Seven can go ballistic: the new Audi SQ7
IT simply wouldn't be a normal week without Audi revealing yet another high performance addition to its overflowing stable. This week it's as big as they come: the seven-seat Q7 SUV gaining an 'S' badge and the most powerful diesel engine found in any SUV on the market.
Set to arrive on Australian shores before year's end, the V8-powered SQ7 TDI delivers a mighty 320kW and 900Nm of torque, yet Audi says the 4.0-litre still manages a very reasonable 7.4-litres/100km combined.
And much like its SQ5 baby brother, the figures for this SUV are rather exciting. A 0-100kmh claim of 4.8-seconds and top speed of 250kmh for the bulky and weighty SQ7 are as shocking as they are impressive.
Such figures are thanks in part to the twin-turbo V8 engine's additional electric powered compressor (EPC) - a world first in a production car.
This EPC apparently supports the TDI engine (and its pair of traditional exhaust-gas turbos) when starting off and accelerating from low load, offering "pure dynamics with no turbo lag," Audi says.
No lag sounds both brilliant and too good to be true, but Audi explains the EPC doesn't require exhaust-gas energy to develop boost and can be used at any time, providing boost energy in less than 250 milliseconds. "With this technology, turbo lag is history," say the Germans, rather smugly one would imagine.
We all know modern diesels often offer incredible low down shove, but the SQ7's compact electric motor with its compressor wheel spinning at up to 70,000rpm sees that peak 900Nm of torque arrive at just 1000rpm (not a misprint) and on to 3250rpm.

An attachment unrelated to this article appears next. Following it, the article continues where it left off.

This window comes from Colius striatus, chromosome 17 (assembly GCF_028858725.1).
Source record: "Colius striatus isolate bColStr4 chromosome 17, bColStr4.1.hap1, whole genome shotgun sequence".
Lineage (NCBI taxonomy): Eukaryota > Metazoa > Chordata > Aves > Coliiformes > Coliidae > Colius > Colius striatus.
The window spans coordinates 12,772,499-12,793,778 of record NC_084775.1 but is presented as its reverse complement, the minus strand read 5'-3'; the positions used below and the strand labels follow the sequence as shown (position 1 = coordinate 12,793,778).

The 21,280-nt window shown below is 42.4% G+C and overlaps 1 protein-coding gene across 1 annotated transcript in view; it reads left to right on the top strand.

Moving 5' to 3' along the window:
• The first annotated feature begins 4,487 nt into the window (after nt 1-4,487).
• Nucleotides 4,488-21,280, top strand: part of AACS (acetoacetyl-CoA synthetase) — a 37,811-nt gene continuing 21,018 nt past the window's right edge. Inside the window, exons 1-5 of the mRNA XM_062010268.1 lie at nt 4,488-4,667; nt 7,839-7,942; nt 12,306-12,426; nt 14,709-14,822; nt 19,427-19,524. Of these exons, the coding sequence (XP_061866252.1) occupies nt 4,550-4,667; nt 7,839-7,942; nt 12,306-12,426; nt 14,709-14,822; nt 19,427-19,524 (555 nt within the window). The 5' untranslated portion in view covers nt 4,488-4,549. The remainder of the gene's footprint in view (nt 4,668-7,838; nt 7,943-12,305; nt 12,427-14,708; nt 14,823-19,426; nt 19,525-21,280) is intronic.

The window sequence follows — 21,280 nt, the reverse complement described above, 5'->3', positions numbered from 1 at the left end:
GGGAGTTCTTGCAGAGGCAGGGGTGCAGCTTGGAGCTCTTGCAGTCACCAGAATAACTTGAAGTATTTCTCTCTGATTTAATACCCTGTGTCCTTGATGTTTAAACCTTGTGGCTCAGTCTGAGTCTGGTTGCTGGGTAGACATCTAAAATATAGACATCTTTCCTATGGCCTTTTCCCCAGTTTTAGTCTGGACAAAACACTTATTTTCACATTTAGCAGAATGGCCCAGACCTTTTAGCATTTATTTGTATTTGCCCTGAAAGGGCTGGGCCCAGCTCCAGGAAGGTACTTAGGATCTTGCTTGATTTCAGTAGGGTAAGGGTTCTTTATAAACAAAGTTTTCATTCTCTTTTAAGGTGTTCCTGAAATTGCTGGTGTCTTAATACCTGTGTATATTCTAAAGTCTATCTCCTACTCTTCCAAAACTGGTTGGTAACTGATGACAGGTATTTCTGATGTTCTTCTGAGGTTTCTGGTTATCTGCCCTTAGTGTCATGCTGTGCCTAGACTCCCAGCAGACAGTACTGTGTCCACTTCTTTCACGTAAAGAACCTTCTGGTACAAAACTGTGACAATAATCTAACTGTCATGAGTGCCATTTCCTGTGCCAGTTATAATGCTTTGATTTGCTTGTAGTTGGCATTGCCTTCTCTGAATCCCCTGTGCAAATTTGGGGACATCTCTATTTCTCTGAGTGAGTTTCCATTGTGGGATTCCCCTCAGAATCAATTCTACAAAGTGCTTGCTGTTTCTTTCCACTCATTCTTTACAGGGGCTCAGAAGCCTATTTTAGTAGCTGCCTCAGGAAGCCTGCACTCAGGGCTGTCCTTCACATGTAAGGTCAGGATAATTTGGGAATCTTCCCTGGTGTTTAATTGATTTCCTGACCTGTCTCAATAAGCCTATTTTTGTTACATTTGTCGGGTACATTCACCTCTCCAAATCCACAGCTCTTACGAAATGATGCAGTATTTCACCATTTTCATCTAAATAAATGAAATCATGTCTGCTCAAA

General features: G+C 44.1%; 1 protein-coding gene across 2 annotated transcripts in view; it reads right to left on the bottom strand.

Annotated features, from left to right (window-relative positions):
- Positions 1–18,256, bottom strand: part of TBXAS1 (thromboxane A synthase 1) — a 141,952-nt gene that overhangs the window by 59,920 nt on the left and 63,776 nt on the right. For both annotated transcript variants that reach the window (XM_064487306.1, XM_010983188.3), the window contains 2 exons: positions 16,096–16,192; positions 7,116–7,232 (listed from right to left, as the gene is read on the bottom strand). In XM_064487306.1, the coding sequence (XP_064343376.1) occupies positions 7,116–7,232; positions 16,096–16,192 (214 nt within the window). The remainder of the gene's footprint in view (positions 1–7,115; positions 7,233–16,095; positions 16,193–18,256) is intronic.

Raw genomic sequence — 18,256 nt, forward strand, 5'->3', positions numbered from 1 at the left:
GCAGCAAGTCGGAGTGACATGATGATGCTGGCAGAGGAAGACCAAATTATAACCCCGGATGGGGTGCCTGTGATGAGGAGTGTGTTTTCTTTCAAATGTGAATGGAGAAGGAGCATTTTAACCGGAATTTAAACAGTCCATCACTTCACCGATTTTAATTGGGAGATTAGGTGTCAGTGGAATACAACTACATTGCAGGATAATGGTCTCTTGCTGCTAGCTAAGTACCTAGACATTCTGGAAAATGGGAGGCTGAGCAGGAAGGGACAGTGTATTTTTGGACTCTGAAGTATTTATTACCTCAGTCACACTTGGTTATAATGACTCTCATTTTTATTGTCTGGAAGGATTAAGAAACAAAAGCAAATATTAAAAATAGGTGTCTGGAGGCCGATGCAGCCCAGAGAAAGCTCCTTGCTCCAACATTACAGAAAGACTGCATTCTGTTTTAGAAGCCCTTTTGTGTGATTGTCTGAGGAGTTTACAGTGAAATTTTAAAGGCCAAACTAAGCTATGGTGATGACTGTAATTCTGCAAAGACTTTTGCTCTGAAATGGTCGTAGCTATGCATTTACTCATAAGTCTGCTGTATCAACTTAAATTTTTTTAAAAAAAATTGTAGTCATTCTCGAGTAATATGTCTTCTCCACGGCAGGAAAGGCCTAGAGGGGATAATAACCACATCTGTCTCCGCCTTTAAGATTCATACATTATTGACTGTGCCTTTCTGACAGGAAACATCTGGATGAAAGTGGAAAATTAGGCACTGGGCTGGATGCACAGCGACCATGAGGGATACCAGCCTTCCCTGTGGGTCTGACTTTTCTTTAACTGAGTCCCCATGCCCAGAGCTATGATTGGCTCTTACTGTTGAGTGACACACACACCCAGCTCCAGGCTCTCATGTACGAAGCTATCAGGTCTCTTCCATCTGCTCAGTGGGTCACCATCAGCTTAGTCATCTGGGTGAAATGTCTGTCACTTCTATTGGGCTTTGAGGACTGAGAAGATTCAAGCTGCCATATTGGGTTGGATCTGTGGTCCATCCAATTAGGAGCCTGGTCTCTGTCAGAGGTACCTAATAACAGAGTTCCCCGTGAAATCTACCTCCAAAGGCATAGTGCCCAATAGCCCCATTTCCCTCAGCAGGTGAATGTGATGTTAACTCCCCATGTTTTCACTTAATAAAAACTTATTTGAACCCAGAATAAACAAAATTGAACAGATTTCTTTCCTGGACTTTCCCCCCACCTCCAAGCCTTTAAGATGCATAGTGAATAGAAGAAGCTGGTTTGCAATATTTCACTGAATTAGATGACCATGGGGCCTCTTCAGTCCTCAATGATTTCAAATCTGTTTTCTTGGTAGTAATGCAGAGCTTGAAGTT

Take that you pesky electric cars with your instant maximum torque.
The SQ7 also debuts (in a diesel model) Audi's valvelift system, which basically takes variable valve timing to the next level for better throttle response and fuel economy, and while we're on the science, a 48-volt electrical subsystem is also a first for this car.
It powers both the aforementioned EPC and also another newbie, electromechanical active roll stabilisation. The latter is there to deliver sportier handling by reducing body roll and understeer, the bane of many hulking SUVs like the Q7.
Expect exclusive materials and colours for the SQ7, the usual costly optional stereo systems, and 24 driver assistance systems including adaptive cruise control with traffic jam assist which "relieves the driver in slow moving traffic on well-paved roads by taking over the steering in many situations."
Full spec and pricing will be revealed closer to the SQ7's late 2016 launch.